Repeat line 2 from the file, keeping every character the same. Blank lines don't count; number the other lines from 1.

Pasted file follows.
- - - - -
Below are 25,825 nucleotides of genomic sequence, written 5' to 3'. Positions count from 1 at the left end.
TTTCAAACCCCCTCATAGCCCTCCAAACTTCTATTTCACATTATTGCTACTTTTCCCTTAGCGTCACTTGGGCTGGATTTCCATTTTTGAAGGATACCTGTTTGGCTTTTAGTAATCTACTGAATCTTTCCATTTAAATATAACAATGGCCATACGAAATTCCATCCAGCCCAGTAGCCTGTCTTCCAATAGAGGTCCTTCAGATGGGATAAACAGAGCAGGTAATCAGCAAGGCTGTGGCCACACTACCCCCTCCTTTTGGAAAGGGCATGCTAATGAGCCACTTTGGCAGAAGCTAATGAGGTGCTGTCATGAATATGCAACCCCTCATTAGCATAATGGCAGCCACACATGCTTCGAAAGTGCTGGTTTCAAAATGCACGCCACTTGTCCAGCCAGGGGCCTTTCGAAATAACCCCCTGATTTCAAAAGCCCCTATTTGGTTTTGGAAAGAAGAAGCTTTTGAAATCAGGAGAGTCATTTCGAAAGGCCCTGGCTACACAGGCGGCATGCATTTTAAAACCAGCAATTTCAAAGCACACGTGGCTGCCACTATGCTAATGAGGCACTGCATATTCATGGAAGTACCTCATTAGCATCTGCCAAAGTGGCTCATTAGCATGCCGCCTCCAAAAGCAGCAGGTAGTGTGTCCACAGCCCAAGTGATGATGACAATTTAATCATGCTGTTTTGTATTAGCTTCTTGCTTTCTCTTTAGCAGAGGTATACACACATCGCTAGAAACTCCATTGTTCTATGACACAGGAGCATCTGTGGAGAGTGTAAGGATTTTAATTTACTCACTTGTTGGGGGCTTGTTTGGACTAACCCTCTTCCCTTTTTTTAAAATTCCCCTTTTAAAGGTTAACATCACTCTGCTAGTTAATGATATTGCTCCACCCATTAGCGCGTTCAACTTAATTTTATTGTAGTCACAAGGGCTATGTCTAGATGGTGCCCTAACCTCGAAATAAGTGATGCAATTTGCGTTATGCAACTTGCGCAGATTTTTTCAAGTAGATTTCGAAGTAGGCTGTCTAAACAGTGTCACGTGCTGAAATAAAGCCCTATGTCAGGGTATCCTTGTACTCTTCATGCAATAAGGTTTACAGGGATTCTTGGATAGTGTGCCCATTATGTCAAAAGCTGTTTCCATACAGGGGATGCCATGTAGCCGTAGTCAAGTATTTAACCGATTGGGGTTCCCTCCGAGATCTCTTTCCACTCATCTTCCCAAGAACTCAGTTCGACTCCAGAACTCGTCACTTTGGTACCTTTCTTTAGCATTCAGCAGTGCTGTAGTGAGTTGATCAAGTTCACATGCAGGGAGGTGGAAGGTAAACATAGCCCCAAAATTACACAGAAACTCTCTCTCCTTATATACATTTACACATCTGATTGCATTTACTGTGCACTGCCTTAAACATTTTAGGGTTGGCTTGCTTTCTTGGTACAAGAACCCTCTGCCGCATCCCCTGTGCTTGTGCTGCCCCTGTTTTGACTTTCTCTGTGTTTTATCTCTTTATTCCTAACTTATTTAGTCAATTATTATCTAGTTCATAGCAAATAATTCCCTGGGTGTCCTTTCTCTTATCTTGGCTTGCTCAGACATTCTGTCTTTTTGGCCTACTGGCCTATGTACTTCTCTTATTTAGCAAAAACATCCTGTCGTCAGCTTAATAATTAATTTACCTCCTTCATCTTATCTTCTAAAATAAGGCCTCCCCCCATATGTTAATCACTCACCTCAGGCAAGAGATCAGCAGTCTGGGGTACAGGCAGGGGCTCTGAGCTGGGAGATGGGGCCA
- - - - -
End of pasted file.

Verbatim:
TTTCAAACCCCCTCATAGCCCTCCAAACTTCTATTTCACATTATTGCTACTTTTCCCTTAGCGTCACTTGGGCTGGATTTCCATTTTTGAAGGATACCTGTTTGGCTTTTAGTAATCTACTGAATCTTTCCATTTAAATATAACAATGGCCATACGAAATTCCATCCAGCCCAGTAGCCTGTCTTCCAATAGAGGTCCTTCAGATGGGATAAACAGAGCAGGTAATCAGCAAGGCTGTGGCCACACTACCCCCTCCTTTTGGAAAGGGCATGCTAATGAGCCACTTTGGCAGAAGCTAATGAGGTGCTGTCATGAATATGCAACCCCTCATTAGCATAATGGCAGCCACACATGCTTCGAAAGTGCTGGTTTCAAAATGCACGCCACTTGTCCAGCCAGGGGCCTTTCGAAATAACCCCCTGATTTCAAAAGCCCCTATTTGGTTTTGGAAAGAAGAAGCTTTTGAAATCAGGAGAGTCATTTCGAAAGGCCCTGGCTACACAGGCGGCATGCATTTTAAAACCAGCAATTTCAAAGCACACGTGGCTGCCACTATGCTAATGAGGCACTGCATATTCATGGAAGTACCTCATTAGCATCTGCCAAAGTGGCTCATTAGCATGCCGCCTCCAAAAGCAGCAGGTAGTGTGTCCACAGCCCAAGTGATGATGACAATTTAATCATGCTGTTTTGTATTAGCTTCTTGCTTTCTCTTTAGCAGAGGTATACACACATCGCTAGAAACTCCATTGTTCTATGACACAGGAGCATCTGTGGAGAGTGTAAGGATTTTAATTTACTCACTTGTTGGGGGCTTGTTTGGACTAACCCTCTTCCCTTTTTTTAAAATTCCCCTTTTAAAGGTTAACATCACTCTGCTAGTTAATGATATTGCTCCACCCATTAGCGCGTTCAACTTAATTTTATTGTAGTCACAAGGGCTATGTCTAGATGGTGCCCTAACCTCGAAATAAGTGATGCAATTTGCGTTATGCAACTTGCGCAGATTTTTTCAAGTAGATTTCGAAGTAGGCTGTCTAAACAGTGTCACGTGCTGAAATAAAGCCCTATGTCAGGGTATCCTTGTACTCTTCATGCAATAAGGTTTACAGGGATTCTTGGATAGTGTGCCCATTATGTCAAAAGCTGTTTCCATACAGGGGATGCCATGTAGCCGTAGTCAAGTATTTAACCGATTGGGGTTCCCTCCGAGATCTCTTTCCACTCATCTTCCCAAGAACTCAGTTCGACTCCAGAACTCGTCACTTTGGTACCTTTCTTTAGCATTCAGCAGTGCTGTAGTGAGTTGATCAAGTTCACATGCAGGGAGGTGGAAGGTAAACATAGCCCCAAAATTACACAGAAACTCTCTCTCCTTATATACATTTACACATCTGATTGCATTTACTGTGCACTGCCTTAAACATTTTAGGGTTGGCTTGCTTTCTTGGTACAAGAACCCTCTGCCGCATCCCCTGTGCTTGTGCTGCCCCTGTTTTGACTTTCTCTGTGTTTTATCTCTTTATTCCTAACTTATTTAGTCAATTATTATCTAGTTCATAGCAAATAATTCCCTGGGTGTCCTTTCTCTTATCTTGGCTTGCTCAGACATTCTGTCTTTTTGGCCTACTGGCCTATGTACTTCTCTTATTTAGCAAAAACATCCTGTCGTCAGCTTAATAATTAATTTACCTCCTTCATCTTATCTTCTAAAATAAGGCCTCCCCCCATATGTTAATCACTCACCTCAGGCAAGAGATCAGCAGTCTGGGGTACAGGCAGGGGCTCTGAGCTGGGAGATGGGGCCA